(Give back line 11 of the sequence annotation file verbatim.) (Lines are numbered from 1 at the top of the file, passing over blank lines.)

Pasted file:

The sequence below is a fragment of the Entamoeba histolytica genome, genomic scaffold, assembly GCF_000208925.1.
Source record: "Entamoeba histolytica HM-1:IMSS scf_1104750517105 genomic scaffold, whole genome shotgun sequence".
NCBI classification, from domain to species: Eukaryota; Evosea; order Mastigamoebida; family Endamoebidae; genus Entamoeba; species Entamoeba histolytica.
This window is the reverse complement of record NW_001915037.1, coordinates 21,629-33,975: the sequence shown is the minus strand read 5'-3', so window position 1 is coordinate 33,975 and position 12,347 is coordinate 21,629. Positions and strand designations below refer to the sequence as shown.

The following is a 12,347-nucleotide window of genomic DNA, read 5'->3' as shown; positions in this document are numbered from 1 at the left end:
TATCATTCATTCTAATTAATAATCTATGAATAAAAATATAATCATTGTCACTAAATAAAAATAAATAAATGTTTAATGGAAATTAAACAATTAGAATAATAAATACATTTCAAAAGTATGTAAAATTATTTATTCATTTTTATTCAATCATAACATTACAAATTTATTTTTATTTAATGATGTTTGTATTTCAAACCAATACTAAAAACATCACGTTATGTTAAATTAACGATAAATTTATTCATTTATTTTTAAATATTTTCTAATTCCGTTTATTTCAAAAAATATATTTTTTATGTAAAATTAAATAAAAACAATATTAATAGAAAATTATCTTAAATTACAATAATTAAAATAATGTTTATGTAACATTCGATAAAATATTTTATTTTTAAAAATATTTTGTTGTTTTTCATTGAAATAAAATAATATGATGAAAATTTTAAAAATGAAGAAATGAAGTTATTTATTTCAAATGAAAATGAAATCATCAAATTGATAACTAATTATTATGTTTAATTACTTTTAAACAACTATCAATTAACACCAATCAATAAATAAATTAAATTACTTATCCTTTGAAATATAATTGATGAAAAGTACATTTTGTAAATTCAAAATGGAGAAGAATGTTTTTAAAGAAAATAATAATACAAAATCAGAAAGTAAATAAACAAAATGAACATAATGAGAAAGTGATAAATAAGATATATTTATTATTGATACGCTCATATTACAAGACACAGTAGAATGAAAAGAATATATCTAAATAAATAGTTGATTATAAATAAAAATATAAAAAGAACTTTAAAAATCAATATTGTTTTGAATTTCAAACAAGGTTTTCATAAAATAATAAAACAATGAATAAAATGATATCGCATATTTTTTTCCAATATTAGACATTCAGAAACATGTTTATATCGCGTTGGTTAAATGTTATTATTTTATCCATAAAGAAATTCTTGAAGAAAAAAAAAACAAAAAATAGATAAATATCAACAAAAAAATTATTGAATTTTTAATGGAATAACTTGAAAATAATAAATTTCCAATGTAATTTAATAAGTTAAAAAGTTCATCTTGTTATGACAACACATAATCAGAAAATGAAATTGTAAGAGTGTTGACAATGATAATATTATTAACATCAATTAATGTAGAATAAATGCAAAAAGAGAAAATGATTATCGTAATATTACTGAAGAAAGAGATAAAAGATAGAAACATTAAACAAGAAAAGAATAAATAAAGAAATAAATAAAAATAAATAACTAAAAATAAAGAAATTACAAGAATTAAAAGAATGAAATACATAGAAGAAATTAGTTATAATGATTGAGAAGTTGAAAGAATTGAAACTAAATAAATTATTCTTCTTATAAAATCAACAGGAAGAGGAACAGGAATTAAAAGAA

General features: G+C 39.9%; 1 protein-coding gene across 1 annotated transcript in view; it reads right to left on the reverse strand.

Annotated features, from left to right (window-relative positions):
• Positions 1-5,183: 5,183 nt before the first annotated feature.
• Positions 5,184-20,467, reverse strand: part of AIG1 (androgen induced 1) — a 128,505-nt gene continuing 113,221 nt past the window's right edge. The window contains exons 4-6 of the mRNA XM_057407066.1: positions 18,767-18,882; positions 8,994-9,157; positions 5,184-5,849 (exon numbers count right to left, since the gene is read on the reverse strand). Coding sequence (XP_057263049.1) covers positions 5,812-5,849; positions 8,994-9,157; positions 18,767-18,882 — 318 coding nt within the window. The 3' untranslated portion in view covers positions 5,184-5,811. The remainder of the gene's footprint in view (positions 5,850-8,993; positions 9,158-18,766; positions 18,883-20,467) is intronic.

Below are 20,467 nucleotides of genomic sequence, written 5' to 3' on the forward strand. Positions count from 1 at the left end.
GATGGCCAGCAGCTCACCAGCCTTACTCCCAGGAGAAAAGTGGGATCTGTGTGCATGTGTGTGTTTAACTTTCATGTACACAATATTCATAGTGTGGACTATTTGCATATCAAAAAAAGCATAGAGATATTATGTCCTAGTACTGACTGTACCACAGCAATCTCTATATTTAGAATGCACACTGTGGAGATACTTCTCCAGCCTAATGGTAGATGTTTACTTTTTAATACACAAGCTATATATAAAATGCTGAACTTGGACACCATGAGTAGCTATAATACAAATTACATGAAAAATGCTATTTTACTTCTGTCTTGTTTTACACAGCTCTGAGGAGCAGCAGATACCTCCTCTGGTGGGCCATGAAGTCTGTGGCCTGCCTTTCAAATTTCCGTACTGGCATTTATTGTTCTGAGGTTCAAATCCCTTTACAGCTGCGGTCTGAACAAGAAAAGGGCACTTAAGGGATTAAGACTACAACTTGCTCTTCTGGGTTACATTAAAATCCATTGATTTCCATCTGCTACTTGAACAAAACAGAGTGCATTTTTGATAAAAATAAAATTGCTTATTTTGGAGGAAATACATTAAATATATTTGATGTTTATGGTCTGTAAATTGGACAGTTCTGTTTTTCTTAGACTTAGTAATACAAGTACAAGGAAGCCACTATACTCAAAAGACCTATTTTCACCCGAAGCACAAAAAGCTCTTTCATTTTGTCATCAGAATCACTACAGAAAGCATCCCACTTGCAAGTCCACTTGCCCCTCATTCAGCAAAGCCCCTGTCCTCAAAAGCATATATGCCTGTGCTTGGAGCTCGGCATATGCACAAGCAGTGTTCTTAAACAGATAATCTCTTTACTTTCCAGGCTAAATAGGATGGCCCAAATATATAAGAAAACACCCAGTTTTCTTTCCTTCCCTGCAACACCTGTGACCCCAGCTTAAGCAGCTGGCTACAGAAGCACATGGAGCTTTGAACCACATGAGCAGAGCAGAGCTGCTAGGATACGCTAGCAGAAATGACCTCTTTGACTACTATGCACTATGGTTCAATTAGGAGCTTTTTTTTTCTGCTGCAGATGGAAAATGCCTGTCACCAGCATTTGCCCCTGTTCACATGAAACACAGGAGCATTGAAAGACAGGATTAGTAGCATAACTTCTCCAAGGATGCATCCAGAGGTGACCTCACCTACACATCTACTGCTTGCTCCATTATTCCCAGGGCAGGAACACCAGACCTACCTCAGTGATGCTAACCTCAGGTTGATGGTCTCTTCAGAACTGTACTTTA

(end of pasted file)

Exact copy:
Below are 20,467 nucleotides of genomic sequence, written 5' to 3' on the forward strand. Positions count from 1 at the left end.